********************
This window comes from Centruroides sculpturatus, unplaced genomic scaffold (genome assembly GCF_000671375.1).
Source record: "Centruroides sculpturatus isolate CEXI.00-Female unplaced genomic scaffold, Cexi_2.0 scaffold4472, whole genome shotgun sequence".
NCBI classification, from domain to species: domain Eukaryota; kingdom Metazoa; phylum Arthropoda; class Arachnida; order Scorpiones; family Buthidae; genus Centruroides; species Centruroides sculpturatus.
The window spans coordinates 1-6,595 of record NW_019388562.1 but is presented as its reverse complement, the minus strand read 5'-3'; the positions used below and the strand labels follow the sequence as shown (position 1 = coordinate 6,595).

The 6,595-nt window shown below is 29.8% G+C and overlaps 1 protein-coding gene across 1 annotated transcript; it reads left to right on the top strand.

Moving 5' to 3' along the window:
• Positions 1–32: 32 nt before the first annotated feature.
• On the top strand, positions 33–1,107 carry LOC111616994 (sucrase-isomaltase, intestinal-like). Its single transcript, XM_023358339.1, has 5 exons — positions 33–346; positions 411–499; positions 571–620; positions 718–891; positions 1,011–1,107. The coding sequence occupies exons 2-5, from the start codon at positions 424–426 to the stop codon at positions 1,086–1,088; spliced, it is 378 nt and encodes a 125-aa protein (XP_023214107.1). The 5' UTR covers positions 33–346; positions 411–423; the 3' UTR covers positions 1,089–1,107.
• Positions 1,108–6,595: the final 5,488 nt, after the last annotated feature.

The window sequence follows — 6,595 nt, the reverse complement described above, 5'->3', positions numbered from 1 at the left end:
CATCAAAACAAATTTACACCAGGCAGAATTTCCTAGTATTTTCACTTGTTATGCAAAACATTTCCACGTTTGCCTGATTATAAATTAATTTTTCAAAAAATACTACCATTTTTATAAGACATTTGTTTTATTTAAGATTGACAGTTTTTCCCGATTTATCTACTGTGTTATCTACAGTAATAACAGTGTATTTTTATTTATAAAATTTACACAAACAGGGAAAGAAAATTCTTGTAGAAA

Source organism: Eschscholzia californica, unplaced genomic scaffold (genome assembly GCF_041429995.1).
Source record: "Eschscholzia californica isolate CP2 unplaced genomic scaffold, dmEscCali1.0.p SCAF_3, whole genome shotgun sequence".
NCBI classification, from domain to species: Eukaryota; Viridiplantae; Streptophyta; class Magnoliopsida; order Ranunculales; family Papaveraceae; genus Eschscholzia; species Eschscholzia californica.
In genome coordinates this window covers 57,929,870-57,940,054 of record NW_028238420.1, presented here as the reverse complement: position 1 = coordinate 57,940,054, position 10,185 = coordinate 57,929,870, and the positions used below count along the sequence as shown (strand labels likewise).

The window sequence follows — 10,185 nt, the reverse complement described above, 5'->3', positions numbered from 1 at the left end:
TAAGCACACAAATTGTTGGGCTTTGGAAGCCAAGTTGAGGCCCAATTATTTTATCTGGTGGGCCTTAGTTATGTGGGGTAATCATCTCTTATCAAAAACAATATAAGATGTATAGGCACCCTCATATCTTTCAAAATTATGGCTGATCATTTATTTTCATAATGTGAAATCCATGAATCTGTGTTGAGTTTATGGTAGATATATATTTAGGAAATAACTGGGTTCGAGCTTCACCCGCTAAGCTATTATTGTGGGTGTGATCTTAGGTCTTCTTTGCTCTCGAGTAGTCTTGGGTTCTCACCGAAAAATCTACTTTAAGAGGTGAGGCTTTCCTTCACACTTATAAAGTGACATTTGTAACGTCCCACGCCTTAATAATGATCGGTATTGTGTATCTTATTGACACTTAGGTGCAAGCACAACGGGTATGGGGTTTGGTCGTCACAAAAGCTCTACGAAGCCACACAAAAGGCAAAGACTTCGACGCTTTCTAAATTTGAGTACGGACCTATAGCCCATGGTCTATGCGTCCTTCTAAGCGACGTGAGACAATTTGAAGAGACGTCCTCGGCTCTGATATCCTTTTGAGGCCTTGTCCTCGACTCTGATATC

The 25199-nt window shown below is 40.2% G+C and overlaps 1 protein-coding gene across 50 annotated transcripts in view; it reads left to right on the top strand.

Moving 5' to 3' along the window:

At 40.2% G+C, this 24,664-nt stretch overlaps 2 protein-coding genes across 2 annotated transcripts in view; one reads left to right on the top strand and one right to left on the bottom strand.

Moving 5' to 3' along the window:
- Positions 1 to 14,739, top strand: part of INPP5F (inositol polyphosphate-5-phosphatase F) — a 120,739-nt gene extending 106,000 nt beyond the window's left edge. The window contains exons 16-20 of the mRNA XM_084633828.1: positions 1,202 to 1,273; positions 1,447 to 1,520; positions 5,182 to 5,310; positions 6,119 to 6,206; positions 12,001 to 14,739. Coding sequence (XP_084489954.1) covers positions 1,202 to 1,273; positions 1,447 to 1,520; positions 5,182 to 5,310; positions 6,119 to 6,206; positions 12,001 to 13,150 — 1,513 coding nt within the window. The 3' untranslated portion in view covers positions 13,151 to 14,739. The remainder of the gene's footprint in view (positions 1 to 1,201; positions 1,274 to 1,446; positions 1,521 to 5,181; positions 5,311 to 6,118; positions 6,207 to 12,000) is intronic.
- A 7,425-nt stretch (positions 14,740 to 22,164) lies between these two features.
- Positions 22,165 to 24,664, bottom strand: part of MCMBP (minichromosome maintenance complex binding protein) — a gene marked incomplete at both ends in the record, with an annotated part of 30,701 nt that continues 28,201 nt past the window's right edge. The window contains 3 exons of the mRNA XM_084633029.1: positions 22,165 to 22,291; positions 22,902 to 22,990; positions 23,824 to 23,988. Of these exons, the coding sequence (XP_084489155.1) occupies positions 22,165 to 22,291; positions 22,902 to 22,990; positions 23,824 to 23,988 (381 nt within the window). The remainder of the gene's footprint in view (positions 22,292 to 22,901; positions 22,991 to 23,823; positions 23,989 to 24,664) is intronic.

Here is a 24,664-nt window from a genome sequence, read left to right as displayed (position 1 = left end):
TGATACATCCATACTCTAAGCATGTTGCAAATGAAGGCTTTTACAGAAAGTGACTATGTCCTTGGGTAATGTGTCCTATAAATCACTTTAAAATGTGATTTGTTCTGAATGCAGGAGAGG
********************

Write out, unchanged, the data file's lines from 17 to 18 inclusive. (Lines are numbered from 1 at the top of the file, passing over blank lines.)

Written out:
TAAGCACACAAATTGTTGGGCTTTGGAAGCCAAGTTGAGGCCCAATTATTTTATCTGGTGGGCCTTAGTTATGTGGGGTAATCATCTCTTATCAAAAACAATATAAGATGTATAGGCACCCTCATATCTTTCAAAATTATGGCTGATCATTTATTTTCATAATGTGAAATCCATGAATCTGTGTTGAGTTTATGGTAGATATATATTTAGGAAATAACTGGGTTCGAGCTTCACCCGCTAAGCTATTATTGTGGGTGTGATCTTAGGTCTTCTTTGCTCTCGAGTAGTCTTGGGTTCTCACCGAAAAATCTACTTTAAGAGGTGAGGCTTTCCTTCACACTTATAAAGTGACATTTGTAACGTCCCACGCCTTAATAATGATCGGTATTGTGTATCTTATTGACACTTAGGTGCAAGCACAACGGGTATGGGGTTTGGTCGTCACAAAAGCTCTACGAAGCCACACAAAAGGCAAAGACTTCGACGCTTTCTAAATTTGAGTACGGACCTATAGCCCATGGTCTATGCGTCCTTCTAAGCGACGTGAGACAATTTGAAGAGACGTCCTCGGCTCTGATATCCTTTTGAGGCCTTGTCCTCGACTCTGATATC

The 25199-nt window shown below is 40.2% G+C and overlaps 1 protein-coding gene across 50 annotated transcripts in view; it reads left to right on the top strand.